Welcome to the opening chapter of Quality Counts 2020, Education Week’s annual, comparative examination of the nation’s public education system based on a wealth of academic, financial, and socioeconomic factors analyzed by the EdWeek Research Center.
This January installment—Chance for Success—is the first of three Quality Counts reports this year, and the one with perhaps the most personal connection to policymakers, educators, and parents. It focuses on the underlying conditions in states, schools, and households that affect whether children get what they need to become successful adults as they move through the educational pipeline into the post-school phase of their lives.
It’s much more than a simplistic, best-places-to-bring-up-a-family checklist. Collectively, the Chance-for-Success Index’s 13 indicators—all drawn from the most-recent federal and other data sources—offer a kind of body scan of states’ strengths and challenges in their quest to ensure what the EdWeek Research Center calls positive outcomes from cradle to career. The index also makes up one-third of the overall Quality Counts rankings that will be published in September.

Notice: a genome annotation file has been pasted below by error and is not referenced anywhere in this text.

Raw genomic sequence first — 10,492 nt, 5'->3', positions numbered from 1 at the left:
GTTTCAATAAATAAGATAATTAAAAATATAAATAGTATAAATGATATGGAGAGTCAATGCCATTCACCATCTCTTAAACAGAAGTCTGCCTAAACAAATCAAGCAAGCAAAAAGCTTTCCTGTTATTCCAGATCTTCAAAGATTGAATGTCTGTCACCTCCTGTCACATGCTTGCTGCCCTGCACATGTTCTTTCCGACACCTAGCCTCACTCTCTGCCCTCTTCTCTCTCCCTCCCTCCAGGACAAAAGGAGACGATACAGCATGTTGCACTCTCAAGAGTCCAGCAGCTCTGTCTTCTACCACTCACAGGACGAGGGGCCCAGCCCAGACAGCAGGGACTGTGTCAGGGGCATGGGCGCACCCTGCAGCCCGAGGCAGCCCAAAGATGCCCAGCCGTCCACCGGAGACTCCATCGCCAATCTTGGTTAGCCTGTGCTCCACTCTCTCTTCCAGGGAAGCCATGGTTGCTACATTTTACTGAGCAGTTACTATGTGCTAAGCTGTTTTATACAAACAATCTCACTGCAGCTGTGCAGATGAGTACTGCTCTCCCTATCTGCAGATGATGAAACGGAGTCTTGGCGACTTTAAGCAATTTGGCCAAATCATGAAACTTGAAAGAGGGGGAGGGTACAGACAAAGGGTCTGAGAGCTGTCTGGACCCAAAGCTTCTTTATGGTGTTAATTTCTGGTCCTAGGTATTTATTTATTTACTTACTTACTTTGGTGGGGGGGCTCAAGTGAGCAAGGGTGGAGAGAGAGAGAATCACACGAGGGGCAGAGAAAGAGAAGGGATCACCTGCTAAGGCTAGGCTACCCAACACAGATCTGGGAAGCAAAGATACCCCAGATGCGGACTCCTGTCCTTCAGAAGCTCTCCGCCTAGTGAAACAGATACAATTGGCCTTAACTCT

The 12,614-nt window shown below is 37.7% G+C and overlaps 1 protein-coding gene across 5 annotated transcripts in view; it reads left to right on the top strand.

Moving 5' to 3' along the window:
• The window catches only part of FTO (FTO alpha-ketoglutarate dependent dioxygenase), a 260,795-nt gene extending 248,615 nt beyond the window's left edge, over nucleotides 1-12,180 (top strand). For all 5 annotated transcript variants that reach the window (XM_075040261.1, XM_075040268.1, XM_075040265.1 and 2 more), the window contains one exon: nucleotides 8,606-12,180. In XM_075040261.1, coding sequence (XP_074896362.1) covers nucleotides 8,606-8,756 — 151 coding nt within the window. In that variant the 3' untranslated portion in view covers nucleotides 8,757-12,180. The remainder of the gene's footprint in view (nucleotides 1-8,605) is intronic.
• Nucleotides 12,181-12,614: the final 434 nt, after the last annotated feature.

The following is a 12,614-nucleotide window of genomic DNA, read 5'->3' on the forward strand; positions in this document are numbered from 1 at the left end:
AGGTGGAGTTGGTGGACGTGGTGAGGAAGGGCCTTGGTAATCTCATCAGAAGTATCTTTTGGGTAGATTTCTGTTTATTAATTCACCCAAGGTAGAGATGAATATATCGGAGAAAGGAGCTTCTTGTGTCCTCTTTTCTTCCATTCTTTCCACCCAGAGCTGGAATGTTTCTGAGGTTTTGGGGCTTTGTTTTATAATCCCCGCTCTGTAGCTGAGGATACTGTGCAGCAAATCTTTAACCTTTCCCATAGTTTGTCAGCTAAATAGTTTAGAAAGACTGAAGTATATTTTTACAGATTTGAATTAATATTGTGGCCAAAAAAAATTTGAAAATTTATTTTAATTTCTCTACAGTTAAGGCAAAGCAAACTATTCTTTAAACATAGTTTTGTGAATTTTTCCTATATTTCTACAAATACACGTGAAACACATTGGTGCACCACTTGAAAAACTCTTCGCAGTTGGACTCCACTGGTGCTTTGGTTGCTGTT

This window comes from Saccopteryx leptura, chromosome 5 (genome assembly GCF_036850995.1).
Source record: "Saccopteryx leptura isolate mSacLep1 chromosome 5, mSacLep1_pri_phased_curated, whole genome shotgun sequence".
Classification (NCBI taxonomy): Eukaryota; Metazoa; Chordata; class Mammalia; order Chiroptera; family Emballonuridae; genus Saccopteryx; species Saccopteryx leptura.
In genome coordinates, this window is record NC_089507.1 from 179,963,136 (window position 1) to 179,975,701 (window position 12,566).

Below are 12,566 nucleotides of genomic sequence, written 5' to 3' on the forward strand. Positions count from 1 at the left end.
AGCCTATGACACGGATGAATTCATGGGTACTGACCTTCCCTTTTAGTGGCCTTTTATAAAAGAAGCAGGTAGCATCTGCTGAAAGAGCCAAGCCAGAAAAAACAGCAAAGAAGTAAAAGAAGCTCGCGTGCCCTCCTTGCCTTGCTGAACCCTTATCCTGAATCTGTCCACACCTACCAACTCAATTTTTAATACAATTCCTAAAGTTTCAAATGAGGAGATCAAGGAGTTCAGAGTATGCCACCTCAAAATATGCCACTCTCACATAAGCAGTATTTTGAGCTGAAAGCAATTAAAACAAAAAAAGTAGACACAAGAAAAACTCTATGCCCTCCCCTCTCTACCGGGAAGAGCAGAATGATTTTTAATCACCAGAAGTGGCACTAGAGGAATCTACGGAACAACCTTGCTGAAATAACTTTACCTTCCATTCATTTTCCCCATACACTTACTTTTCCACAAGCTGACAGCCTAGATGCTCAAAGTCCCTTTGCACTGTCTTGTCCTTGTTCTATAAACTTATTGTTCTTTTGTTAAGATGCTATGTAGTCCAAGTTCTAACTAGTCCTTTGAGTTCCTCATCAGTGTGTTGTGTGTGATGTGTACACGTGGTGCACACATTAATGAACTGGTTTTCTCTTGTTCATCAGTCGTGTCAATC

Some of the Chance for Success indicators, such as pre-K and kindergarten enrollment, academic performance, and high school graduation, are within the purview of state and local education officials with control over policy and purse strings. Others may involve sectors beyond pre-K-12 policy, such as parental education, income, and English-language fluency in the home.
Taken together, the Chance-for-Success Index offers policymakers in each state data they need to make decisions about how to build on what they’re doing right, offer support in strategic areas, and troubleshoot where needed.
Complementing that data is a package of articles with takeaways from this year’s index. They offer lessons from the top- and bottom-performing states; what’s behind the District of Columbia’s steady pattern of improvement in this area over more than a decade’s time; and a close-up look at “linguistic integration,” or parental fluency in English, and its significance in the overall array of indicators.
The Chance-for-Success Index will be followed in June by top-to-bottom rankings and analysis of school finance, and in September by the K-12 Achievement Index and the annual summative ranking of the states and the nation, pulling together all the threads of Quality Counts for a definitive report card.
A version of this article appeared in the January 22, 2020 edition of Education Week as Setting the Stage for a Lifetime of Achievement